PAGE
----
Technically speaking, a mitzvah is a commandment, a duty born of religious obligation. But look more deeply, and it can be defined as an act that reaches into the cosmos to bring boundless harmony and light. Mitzvah and Christmas spirit became one this December 25th, when Congregation Emanuel of the Hudson Valley, partnering with Family of Woodstock, invited all those without festive food and family on Christmas to its 1st Annual Christmas Feast.
About 125 guests—most of them food-insecure, elderly, and/or people with disabilities—had their fill of four entrees (turkey with stuffing and gravy, smoked salmon, brisket, and rice and beans,) as well as multiple sides (including sweet potatoes, corn, green beans, coleslaw, and apple sauce) desserts (cookies, cakes, pies, and more)—almost all homemade by volunteers or donated by local businesses.
Indeed, 45% of Ulster County falls into what’s known as ALICE—Asset Limited, Income Constrained, and Employed (United Way report). “People are having trouble making ends meet because of the high cost of housing,” explains FOW Executive Director Michael Berg. “The living allowance under public assistance is $446 a month. You can’t find a studio apartment for less than $650. There are jobs, but they don’t pay a living wage….[Thus residents] are relying on food pantries to put dinner on the table.”
Months after Christmas, while walking with her next door neighbor David Sterman, Joy discovered he was an active Family of Woodstock board member. When she broached the idea of a Family-partnered Feast in Kingston, he thought it was possible. Joy was an active member of Congregation Emanuel of the Hudson Valley’s Social Action Committee. Weeks later, David and Beth McClendon, Family’s volunteer coordinator, presented the feast possibilities before the synagogue Committee, and “the feedback was unanimous,” Joy says. “Everyone wanted to do this.”
In time the larger congregational community was rallying around the event. Members cooked turkeys and pumpkin, butternut squash and brownies, Christmas cookies and cherry pies. Family of Woodstock introduced the core team to Steve, Jeanne, and Kelly Niemis, experienced food preparers for Family events, who helped with food logistics and made turkeys, smoked salmon, and brisket too. The wife of the synagogue’s custodian made three platters of rice and beans. The synagogue’s administrator, who celebrates Christmas, made apple crisp. All in all some 70 volunteers, members and not, both Jews and Christians, joined together to do everything from carve turkeys to wrap presents to converse with guests to offer those without cars free feast shuttle services.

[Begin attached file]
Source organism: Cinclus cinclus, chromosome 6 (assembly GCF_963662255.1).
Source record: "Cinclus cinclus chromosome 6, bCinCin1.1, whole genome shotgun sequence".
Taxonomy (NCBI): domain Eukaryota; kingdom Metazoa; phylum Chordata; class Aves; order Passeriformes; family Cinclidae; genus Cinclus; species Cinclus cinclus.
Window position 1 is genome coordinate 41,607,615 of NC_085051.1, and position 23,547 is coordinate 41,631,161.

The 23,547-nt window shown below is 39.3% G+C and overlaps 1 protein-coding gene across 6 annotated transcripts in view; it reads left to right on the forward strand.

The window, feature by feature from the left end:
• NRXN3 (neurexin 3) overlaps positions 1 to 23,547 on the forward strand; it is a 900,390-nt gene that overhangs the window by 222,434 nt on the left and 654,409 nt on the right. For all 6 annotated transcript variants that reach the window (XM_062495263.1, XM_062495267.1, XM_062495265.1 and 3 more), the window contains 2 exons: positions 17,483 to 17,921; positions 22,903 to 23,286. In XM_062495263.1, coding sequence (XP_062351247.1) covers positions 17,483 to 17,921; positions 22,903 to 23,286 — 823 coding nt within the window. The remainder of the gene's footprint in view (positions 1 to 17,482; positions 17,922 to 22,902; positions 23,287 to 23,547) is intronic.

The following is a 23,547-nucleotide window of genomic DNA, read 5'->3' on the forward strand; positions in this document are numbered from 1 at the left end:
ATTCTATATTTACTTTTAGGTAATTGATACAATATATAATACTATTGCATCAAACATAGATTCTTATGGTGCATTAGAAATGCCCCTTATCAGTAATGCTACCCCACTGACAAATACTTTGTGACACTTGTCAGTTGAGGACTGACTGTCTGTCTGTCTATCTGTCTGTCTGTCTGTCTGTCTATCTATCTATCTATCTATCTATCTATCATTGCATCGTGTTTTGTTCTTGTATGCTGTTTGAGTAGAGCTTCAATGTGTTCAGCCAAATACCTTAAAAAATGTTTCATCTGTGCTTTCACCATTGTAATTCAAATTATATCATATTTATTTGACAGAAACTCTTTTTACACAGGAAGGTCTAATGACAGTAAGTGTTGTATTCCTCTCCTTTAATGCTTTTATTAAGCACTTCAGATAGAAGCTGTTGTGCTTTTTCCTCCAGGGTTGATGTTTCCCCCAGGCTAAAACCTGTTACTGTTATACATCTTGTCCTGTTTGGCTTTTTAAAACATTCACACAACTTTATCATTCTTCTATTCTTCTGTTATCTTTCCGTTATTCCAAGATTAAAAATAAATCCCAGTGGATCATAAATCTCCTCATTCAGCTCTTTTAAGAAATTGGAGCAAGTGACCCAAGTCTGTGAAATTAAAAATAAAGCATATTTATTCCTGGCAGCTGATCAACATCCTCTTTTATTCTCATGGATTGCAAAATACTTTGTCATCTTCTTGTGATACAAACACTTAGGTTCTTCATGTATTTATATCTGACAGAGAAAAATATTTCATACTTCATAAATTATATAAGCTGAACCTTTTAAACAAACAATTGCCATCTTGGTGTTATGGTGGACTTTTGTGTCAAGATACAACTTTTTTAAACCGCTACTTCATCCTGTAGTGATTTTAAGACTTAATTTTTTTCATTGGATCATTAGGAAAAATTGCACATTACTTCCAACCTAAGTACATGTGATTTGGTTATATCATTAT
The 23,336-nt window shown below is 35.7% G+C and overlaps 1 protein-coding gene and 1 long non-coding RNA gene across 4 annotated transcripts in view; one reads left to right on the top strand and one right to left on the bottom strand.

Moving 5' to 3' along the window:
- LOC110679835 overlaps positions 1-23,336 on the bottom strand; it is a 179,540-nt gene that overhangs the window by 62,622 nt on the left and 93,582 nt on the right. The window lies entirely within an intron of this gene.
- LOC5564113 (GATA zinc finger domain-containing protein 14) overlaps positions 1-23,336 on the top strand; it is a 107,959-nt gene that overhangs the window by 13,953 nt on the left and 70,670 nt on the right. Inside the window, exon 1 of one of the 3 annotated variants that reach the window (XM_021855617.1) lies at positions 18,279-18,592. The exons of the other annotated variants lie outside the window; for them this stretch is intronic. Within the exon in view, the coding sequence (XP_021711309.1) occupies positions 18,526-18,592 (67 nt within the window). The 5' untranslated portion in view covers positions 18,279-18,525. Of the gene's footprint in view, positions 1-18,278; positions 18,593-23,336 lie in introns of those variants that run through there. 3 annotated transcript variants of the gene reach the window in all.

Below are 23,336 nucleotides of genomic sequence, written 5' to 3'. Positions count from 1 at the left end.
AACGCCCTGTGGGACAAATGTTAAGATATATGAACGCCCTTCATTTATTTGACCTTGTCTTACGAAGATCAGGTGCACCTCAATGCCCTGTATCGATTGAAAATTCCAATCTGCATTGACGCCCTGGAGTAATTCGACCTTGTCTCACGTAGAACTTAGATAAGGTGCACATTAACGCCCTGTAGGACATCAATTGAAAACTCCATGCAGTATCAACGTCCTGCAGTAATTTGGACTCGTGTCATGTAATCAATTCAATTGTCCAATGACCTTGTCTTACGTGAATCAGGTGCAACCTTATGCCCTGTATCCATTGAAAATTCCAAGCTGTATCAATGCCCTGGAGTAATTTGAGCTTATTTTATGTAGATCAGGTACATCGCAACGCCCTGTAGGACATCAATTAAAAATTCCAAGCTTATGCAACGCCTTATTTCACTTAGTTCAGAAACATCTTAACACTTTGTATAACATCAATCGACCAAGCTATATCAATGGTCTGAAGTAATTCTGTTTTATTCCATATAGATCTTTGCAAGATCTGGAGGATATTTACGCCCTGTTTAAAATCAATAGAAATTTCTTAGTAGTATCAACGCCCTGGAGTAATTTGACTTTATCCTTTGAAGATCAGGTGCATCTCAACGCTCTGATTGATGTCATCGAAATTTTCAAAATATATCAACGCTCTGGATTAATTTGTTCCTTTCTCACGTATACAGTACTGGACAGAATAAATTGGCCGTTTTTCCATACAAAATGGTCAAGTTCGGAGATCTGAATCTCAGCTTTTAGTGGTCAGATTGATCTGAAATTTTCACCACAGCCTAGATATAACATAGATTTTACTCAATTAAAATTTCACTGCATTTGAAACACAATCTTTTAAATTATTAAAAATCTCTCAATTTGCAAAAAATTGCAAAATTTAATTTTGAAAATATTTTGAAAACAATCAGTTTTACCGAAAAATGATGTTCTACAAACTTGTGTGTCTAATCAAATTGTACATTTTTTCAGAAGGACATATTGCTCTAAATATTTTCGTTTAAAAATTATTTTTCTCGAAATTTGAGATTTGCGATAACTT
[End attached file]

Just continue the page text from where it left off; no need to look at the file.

On Christmas, almost all guests stayed for the full 12pm – 3pm-event, grinning and moving to the beat of three local bands: Cantor Bob and the HV Jubilee (Americana classics with a groove, led by the synagogue’s cantor, Bob Cohen), The Gold Hope Duo (rockabilly), and Saints of Swing featuring Miss Renee Bailey (swing). When the bands changed at the top of each hour, door prizes (such as earrings and gift cards to the Dollar Tree and Wallmart) were announced. Midway through the feast, Santa Claus arrived in the synagogue, giving out gifts to all the children.
One man was there with his five-year-old daughter and three-year-old son. He’s a single father, he said. The children’s mother is a drug addict. The dog tags he wore had belonged to his brother, a veteran who committed suicide last year.
Another man said programs for the needy in Kingston were “vital.” He himself was anxious about his recent retirement because of the reduction in income.
A younger man had recently been released from jail. He is now homeless.
Counselor John Lowe brought four residents from Gateway Industries who had nowhere else to go on Christmas Day.
A half hour before closing time, feast leaders brought out takeout containers and encouraged guests to fill them with food. Volunteers also packed bread and fresh fruit into other take out containers, handed out pint containers of milk, and placed all the edibles into shopping bags for the departing guests.
People left with armloads of presents, food, and smiles.